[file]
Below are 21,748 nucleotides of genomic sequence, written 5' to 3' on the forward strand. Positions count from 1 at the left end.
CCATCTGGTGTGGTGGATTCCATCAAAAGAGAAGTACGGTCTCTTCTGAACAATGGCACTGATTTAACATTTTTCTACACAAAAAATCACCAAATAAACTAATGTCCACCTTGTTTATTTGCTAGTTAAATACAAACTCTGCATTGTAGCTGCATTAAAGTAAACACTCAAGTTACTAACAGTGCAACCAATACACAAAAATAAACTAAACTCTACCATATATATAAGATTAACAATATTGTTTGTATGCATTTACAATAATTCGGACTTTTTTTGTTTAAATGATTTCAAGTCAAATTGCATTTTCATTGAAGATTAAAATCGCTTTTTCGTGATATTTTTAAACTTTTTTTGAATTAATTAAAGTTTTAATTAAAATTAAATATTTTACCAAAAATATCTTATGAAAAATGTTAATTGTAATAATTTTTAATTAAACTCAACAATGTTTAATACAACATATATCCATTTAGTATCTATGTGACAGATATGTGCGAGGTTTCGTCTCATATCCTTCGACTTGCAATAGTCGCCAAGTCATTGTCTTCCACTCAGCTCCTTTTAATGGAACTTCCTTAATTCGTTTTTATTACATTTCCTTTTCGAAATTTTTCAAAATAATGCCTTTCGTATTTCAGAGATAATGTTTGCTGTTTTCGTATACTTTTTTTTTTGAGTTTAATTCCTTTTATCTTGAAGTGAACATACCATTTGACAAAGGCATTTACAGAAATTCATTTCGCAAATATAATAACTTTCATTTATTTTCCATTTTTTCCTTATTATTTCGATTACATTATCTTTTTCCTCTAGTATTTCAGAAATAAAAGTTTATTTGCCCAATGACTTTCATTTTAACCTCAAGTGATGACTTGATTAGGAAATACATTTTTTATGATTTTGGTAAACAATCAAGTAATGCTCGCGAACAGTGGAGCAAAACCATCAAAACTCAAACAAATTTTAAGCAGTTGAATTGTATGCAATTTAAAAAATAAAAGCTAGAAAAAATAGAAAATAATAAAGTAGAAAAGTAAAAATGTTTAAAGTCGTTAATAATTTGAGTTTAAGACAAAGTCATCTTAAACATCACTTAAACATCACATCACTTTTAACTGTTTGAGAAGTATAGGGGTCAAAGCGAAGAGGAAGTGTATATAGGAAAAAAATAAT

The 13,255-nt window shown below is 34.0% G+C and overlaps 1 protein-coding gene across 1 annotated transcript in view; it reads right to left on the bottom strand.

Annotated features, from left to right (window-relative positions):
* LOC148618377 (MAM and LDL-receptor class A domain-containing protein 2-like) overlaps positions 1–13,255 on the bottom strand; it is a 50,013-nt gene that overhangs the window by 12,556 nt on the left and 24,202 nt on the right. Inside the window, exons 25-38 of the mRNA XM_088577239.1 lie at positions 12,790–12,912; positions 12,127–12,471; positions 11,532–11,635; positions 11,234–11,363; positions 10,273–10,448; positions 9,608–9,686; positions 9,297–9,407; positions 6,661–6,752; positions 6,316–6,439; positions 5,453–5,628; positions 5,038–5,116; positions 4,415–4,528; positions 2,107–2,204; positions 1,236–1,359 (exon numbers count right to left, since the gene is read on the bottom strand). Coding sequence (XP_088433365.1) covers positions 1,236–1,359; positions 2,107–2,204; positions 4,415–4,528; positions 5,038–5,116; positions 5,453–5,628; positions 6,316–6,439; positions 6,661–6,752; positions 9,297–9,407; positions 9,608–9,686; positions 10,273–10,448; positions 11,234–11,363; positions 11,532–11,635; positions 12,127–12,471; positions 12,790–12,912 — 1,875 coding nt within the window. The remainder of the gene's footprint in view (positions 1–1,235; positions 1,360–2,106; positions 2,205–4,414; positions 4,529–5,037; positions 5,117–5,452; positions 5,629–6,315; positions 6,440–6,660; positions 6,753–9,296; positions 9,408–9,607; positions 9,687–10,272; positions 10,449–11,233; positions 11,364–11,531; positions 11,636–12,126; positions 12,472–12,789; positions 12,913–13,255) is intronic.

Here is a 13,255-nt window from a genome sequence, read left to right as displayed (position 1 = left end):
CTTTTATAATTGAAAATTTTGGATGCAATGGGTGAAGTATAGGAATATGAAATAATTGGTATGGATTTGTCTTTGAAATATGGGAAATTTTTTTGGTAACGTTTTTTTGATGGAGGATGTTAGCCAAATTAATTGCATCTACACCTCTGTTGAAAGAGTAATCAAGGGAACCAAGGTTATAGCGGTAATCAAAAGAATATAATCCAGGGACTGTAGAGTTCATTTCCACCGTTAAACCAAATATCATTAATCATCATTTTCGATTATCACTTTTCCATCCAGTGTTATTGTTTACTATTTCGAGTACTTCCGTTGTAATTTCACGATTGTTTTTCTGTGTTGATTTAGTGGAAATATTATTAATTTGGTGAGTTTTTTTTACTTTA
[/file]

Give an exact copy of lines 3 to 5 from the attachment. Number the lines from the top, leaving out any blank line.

The 13,255-nt window shown below is 34.0% G+C and overlaps 1 protein-coding gene across 1 annotated transcript in view; it reads right to left on the bottom strand.

Annotated features, from left to right (window-relative positions):
* LOC148618377 (MAM and LDL-receptor class A domain-containing protein 2-like) overlaps positions 1–13,255 on the bottom strand; it is a 50,013-nt gene that overhangs the window by 12,556 nt on the left and 24,202 nt on the right. Inside the window, exons 25-38 of the mRNA XM_088577239.1 lie at positions 12,790–12,912; positions 12,127–12,471; positions 11,532–11,635; positions 11,234–11,363; positions 10,273–10,448; positions 9,608–9,686; positions 9,297–9,407; positions 6,661–6,752; positions 6,316–6,439; positions 5,453–5,628; positions 5,038–5,116; positions 4,415–4,528; positions 2,107–2,204; positions 1,236–1,359 (exon numbers count right to left, since the gene is read on the bottom strand). Coding sequence (XP_088433365.1) covers positions 1,236–1,359; positions 2,107–2,204; positions 4,415–4,528; positions 5,038–5,116; positions 5,453–5,628; positions 6,316–6,439; positions 6,661–6,752; positions 9,297–9,407; positions 9,608–9,686; positions 10,273–10,448; positions 11,234–11,363; positions 11,532–11,635; positions 12,127–12,471; positions 12,790–12,912 — 1,875 coding nt within the window. The remainder of the gene's footprint in view (positions 1–1,235; positions 1,360–2,106; positions 2,205–4,414; positions 4,529–5,037; positions 5,117–5,452; positions 5,629–6,315; positions 6,440–6,660; positions 6,753–9,296; positions 9,408–9,607; positions 9,687–10,272; positions 10,449–11,233; positions 11,364–11,531; positions 11,636–12,126; positions 12,472–12,789; positions 12,913–13,255) is intronic.